AMDS3351 Notes.doc

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Department
Administrative Studies
Course
ADMS 3351
Professor
Humayun Chaudhary
Semester
Winter

Description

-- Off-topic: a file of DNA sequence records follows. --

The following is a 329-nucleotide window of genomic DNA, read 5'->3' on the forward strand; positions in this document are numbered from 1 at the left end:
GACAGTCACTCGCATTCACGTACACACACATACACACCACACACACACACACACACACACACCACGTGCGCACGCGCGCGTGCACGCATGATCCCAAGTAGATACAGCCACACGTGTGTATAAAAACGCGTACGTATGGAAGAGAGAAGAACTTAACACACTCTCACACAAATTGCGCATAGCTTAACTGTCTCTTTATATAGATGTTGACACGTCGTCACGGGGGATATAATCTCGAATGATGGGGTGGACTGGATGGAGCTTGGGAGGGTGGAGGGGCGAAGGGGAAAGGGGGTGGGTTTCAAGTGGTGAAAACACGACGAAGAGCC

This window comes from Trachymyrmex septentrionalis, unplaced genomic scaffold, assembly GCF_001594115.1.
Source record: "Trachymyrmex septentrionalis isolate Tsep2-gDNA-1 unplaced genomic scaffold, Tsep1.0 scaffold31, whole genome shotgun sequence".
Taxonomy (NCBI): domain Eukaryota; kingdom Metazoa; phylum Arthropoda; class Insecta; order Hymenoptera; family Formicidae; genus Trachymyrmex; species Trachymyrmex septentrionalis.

• Operations and Supply Management (Operations Management) is the design, operation, and improvement of the systems that create and deliver the firm’s primary products and services. o OM is about getting work done quickly, efficiently, without error, and at low cost. o OM is starts from one end of coordinating the purchase of materials from suppliers to the other end of supplying the product or service to customers. • Efficiency means doing something at the lowest possible cost, i.e. to produce a good or service by using the smallest input of resources. • Effectiveness means doing the right things to create the most value for the company. o Trade-off – maximizing effectiveness and efficiency at the same time create conflict between these tow goals. • Value is quality divided by price. o Reasons for studying OM are: o A business education is incomplete without an understanding of modern approaches to managing operations. o OM provides a systematic approach of looking at organizational process. o OM presents interesting career opportunities. o The concepts and tools for OM are widely used in managing other function of a business. • Operations and Supply Strategy – Setting broad policies and plans for using the recourses of a firm to best support its long-term competitive strategy o Customer Needs  Corporate Strategy Operations and Supply StrategyDecisions on Processes and Infrastructure o E.g. More Product Increase Org. Size Increase Production CapacityBuild New Factory • Supply Chain – Encompasses all activities associated with the flow and transformation of goods from the raw materials stage (extraction), through to the end user, as well as the associated information flows. o All stages involved, directly or indirectly, in fulfilling a customer request o Includes manufacturers, suppliers, transporters, warehouses, retailers, and customers o Within each company, the supply chain includes all functions involved in fulfilling a customer request (product development, marketing, operations, distribution, finance, customer service) • Competitive Dimensions o Cost or Price – Make the Product or Deliver the Service at Low Cost o Quality – Make a Great Product or Deliver a Great Service o Delivery Speed – Make the Product or Deliver the Service Quickly o Delivery Reliability – Deliver It When Promised o Coping with Changes in Demand – Change Its Volume o Flexibility and New Product Introduction Speed – Change It, Variety of Products, Time to Market o Other Product-Specific Criteria – Support It, Customization, installation support, after-sales service, etc. • Trade off – Cost vs. Quality and Flexible vs. Delivery o For example, if we reduce costs by reducing product quality inspections, we might reduce product quality. o For example, if we improve customer service problem solving by cross-training personnel to deal with a wider-range of problems, they may become less efficient at dealing with commonly occurring problems. • Straddling occurs when a company seeks to match the benefits of a successful position while maintaining its existing position. It adds new features, services, or technologies onto the activities it already performs. This is risky and sometimes create problem when certain trade-offs need to be made. • Order qualifiers are the basic criteria that permit the firm’s products to be considered as candidates for purchase by customers • Order winners are the criteria that differentiates the products and services of one firm from another. E.g. cost of product, product quality and reliability etc. • E.g. A brand name car can be an “order qualifier” while Repair services can be “order winners” Examples: Warranty, Roadside Assistance, Leases, etc. • Core Capabilities or Competencies are the skills that differentiate the service or manufacturing firm from its competitors. • Synergies must exist with other functional areas of the organization. Operations account for 60-80% of the direct expenses that burden a firm’s profit. Chapter 2: Project Management • Project is a series of related jobs usually directed toward some major output and requiring a significant period of time to perform. • Project Management are the management activities of planning, directing, and controlling resources (people, equipment, material) to meet the technical, cost, and time constraints of a project. • A Pure Project is where a self-contained team works full-time on the Advantages: 1--The project manager has full authority over the project 2--Team members report to one boss, no loyalty problem 3--Shortened communication lines 4---Team pride, motivation, and commitment are high o Disadvantages: 1---Duplication of resources 2---Organizational goals and policies are ignored 3---Lack of technology transfer 4---Team members have no functional area "home" – worry about life- after-project • Functional Project is housed within a functional division o Advantages: 1---A team member can work on several projects 2---Technical expertise is maintained within the functional area 3---The functional area is a “home” after the project is completed 4---Critical mass of specialized knowledge create synergistic solution to problem o Disadvantages: 1---Aspects of the project that are not directly related to the functional area get short-changed 2---Motivation of team members is often weak 3--Needs of the client are secondary and are responded to slowly • Matrix Project o Advantages: 1---Enhanced communications between functional areas 2-0--Pinpointed responsibility 3--Duplication of resources is minimized 4---Functional “home” for team members 5--Policies of the parent organization are followed Disadvantages: 1--Too many bosses 2--Depends on project manager’s negotiating skills 3--Potential for sub-optimization – keep resources for their own projharm other project. Work Breakdown Structure defines the hierarchy of project tasks, subtasks, and work packages. It breaks the project down into manageable pieces. • Project Milestone is a specific event to be reached at points in time. • Gantt chart or Bar chart shows both the amount of time involved and the sequence in which activities can be performed. • Network-Planning Models: Critical Path Method (CPM) – based on the assumption that project activity time can be estimated accurately and that they do not vary. Program Evaluation and Review Technique (PERT) – developed to handle uncertain time estimates. But, the difference of CPM and PERT • Project is made up of a sequence of activities that form a network representing a project • Critical path – the path taking longest time through this network of activities • The critical path provides a wide range of scheduling information useful in managing a project • Critical Path Method (CPM) helps to identify the critical path(s) in the project networks • Critical Path Method (CPM) is used when activity times are known with certainty and used to determine timing estimates for the project, each activity in the project, and slack time for activities • A project must have: 1---well-defined jobs or tasks whose completion marks the end of the project; 2--independent jobs or tasks; 3-------and tasks that follow a given sequence. • Predecessor and Successor Activities o Activity A is called a predecessor of activity B if activity A needs to be completed before activity B can be started. o In this case, activity B is called a successor of activi3----te: An activity may have more than one predecessor and/or more than one successor. Chapter 4: Manufacturing Process • Process Selection refers to the strategic decision of selecting which kind of production processes to use to produce a product or provide a service. For example, 1--If the volume is very low, we may just have a worker manually assemble each computer by hand. 2---In contrast, if the volume is higher, setting up an assembly line is appropriate, • The formats by which a facility is arranged are defined by the general pattern of work flow; there are five basic structures: project, workcenter, manufacturing cell, assembly line, and continuous process. Product Layout – the product (by virtue of its bulk or weight) remains in a fixed location. Manufacturing equipment is moved to the product rather than vice versa. Example: construction sites (houses and roads) and movie shooting lots. Workcenter is where similar equipment or functions are grouped together, such as all drilling machines in one area and all stamping machines in another. This type of layout sometimes is referred to as a job shop. Manufacturing Cell is a dedicated area where products that are similar in processing requirements are produced. These cells are designed to perform a specific set of process 1--The cells are dedicated to a limited range of products. 2---A firm may have many different cells in a production area, each set up to produce a single product or a similar group of products efficiently. 3--These cells typically are scheduled to produce “as needed” in response to current customer demand. Assembly Line is where work processes are arranged according to the progressive steps by which the product is made. 1-The path for each part is, in effect, a straight line. 2--Discrete parts are made by moving from workstation to workstation at a controlled rate. Following the sequence need to build the product. 3----Examples: the assembly of toys, appliance, and automobiles. • Continuous Process is similar to an assembly line in that production follows a predetermined sequence of stops, but the flow is continuous rather than discrete. o Such structures are usually highly automated and, in effect, constitute one integrated “machine” that may operate 24 hours a day to avoid expensive shutdowns